Over the last few decades one of the major forces in America has been the baby boomer generation.  They have had all the purchasing power in every market and have made up a major segment of society. In the next few years, the baby boomer generation will begin accounting for the population of the United States over the age of 65, or approximately 40.3 million or 13% of the total population of the country. Over the next 30 years more than 20% of the country will be older than 65, while the population of Americans over the age of 85, will rise to 19 million.

In short, America is getting older.

What is Elder Abuse?

elder abuse statisticsWhile unfortunate, abuse of the elderly is a very real and increasing trend. Recent studies have shown that one in ten elderly have experienced abuse in the last year. Elder abuse is defined as any intentional or negligent act by a caregiver that causes harm or risk of harm to an elderly adult. The saddest part of this is that many cases of abuse go unreported, and exploitation, neglect and abuse continue undetected. Many of the abusers are in fact family members.

Startling Elder Abuse Stats

  • The most recent major studies on incidence reported that 7.6%–10% of study participants experienced abuse in the prior year.6,7 The study that found an incidence of 1 in 10 adults experiencing abuse did not include financial abuse.8
  • Available data from state Adult Protective Services (APS) agencies show an increasing trend in the reporting of elder abuse.
  • Despite the accessibility of APS in all 50 states (whose programs are quite different), as well as mandatory reporting laws for elder abuse in most states, an overwhelming number of cases of abuse, neglect, and exploitation go undetected and untreated each year.
    elder abuse stats
  • One study estimated that only 1 in 14 cases of elder abuse ever comes to the attention of authorities.9 The New York State Elder Abuse Prevalence Study found that for every case known to programs and agencies, 24 were unknown.10
  • Major financial exploitation was self-reported at a rate of 41 per 1,000 surveyed, which was higher than self-reported rates of emotional, physical, and sexual abuse or neglect.10
  • 90% of abusers are family members.11

Find a research-based fact sheet on abuse of adults with a disability.

Best Online Resources for Elder Abuse

General Information on Elder AbuseSigns of Abuse & NeglectAssisted Living & Nursing Home AbuseElder Abuse PreventionElder Abuse Help

Administration on Aging

The Administration on Aging’s website on the rights of elders. This site details what elder abuse is and some of the warning signs. Also includes links to various studies and information on what to do if abuse is suspected.

http://www.aoa.gov/AoAroot/AoA_Programs/Elder_Rights/EA_Prevention/whatIsEA.aspx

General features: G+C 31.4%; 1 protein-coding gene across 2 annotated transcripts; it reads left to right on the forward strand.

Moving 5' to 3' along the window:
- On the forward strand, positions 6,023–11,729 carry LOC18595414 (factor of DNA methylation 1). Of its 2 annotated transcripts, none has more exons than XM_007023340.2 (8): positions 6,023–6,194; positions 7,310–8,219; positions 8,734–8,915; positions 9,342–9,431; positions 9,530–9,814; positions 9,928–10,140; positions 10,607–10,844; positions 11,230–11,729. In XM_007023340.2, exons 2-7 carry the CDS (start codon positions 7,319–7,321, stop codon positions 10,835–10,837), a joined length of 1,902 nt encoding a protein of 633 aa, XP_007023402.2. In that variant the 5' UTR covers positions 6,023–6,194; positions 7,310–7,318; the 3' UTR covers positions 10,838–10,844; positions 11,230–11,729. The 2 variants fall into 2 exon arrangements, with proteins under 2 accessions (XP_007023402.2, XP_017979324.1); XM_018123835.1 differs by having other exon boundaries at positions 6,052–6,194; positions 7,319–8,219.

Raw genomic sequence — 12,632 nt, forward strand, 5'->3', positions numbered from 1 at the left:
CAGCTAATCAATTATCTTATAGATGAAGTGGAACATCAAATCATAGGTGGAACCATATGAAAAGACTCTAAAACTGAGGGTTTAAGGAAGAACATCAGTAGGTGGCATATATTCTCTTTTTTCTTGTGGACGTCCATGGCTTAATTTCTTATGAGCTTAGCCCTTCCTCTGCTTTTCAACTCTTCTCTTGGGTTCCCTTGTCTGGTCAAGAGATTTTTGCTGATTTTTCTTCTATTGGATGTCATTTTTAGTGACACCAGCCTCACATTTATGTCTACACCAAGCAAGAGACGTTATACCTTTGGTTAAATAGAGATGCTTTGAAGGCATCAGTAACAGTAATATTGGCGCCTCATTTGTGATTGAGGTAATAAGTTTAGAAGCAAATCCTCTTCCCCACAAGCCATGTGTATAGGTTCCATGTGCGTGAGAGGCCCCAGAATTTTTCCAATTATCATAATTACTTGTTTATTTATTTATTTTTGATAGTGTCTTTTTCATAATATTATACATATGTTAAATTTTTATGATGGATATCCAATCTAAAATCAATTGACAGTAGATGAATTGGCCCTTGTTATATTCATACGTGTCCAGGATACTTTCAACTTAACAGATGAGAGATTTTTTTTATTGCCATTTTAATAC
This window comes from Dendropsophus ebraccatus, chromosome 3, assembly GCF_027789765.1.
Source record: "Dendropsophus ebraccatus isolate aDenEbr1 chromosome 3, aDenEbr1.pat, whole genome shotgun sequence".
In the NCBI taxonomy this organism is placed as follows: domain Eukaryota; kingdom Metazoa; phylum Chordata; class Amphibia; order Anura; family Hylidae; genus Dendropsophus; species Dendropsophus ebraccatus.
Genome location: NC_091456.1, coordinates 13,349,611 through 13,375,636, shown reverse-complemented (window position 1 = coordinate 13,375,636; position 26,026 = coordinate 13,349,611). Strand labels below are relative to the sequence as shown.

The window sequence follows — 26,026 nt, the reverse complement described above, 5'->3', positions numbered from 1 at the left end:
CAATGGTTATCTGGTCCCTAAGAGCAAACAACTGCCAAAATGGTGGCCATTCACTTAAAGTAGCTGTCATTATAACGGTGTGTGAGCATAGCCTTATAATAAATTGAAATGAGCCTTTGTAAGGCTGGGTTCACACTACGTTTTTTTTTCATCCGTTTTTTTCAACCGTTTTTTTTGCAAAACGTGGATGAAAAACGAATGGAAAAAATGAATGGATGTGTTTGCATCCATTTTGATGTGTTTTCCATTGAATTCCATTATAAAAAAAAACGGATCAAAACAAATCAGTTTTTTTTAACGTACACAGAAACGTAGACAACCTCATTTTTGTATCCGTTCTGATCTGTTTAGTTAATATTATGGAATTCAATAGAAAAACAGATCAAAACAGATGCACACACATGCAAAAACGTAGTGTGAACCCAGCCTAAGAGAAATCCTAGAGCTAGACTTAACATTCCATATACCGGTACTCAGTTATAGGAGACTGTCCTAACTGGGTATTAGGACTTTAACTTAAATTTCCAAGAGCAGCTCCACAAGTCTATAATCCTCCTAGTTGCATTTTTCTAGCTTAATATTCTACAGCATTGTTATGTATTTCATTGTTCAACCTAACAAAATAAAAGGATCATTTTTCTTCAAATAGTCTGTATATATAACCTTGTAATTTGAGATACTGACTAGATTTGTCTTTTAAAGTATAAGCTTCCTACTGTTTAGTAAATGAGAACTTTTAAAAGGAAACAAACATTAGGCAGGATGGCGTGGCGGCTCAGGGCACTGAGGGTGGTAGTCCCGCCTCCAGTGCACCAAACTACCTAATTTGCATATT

National Center on Elder Abuse

The National Center on Elder Abuse is a resource for policy makers, social services, and health care practitioners, dedicated to educating people on Elder abuse and stopping it in the country.

http://www.ncea.aoa.gov

Preventing & Reporting Elder Abuse

This 39 page PDF document produced by the California Department of Justice is a guide to preventing and reporting elder abuse.  This details the different types of elder abuse and how to report it.

http://ag.ca.gov/bmfea/pdfs/citizens_guide.pdf

Elder Abuse and Neglect: In Search of Solutions

Produced by the American Psychological Association, this website is a study on the various stressors and causes of elder abuse. The APA’s comprehensive article identifies how a majority of elder abuse takes place at home and how caretakers and family can avoid abusing family members.

http://www.apa.org/pi/aging/resources/guides/elder-abuse.aspx

Help Stop Elder Abuse - Area Agency on Aging

A website from Florida that illustrates the basics of elder abuse and its prevention. With an emphasis on reporting elder abuse, this site offers information on the necessary information for reporting abuse.

http://www.agingcarefl.org/help-stop-elder-abuse/

Women’s Health—Elder Abuse

WomensHealth.gov explains what elder abuse is and what families can do to prevent it. This site gives specific examples of what kind of people abusers are and what the characteristics of each kind of abuse.

http://womenshealth.gov/aging/safety-abuse/elder-abuse.html

Center of Excellence on Elder Abuse & Neglect

An offshoot of the University of California, Irvine School of Medicine, the Center of Excellence on Elder Abuse & Neglect is a service dedicated to education and eliminating elder abuse.

http://www.centeronelderabuse.org

California Advocates for Nursing Home Reform

A quick fact sheet from the Advocates of Nursing Home Reform.

http://canhr.org/factsheets/abuse_fs/html/fs_elderabuse.htm

Warning Signs of Elder Abuse and Neglect

A warning from the state of Oregon on how to identify abused elders and the symptoms that emerge from different types of abuse. Oregon.gov offers the most comprehensive guide to knowing how to identify signs of elderly abuse or neglect. This is the first place you should start in order to be aware of and recognize the signs. Not all elderly persons will have the courage to report abuse. Knowing the signs will help you help them.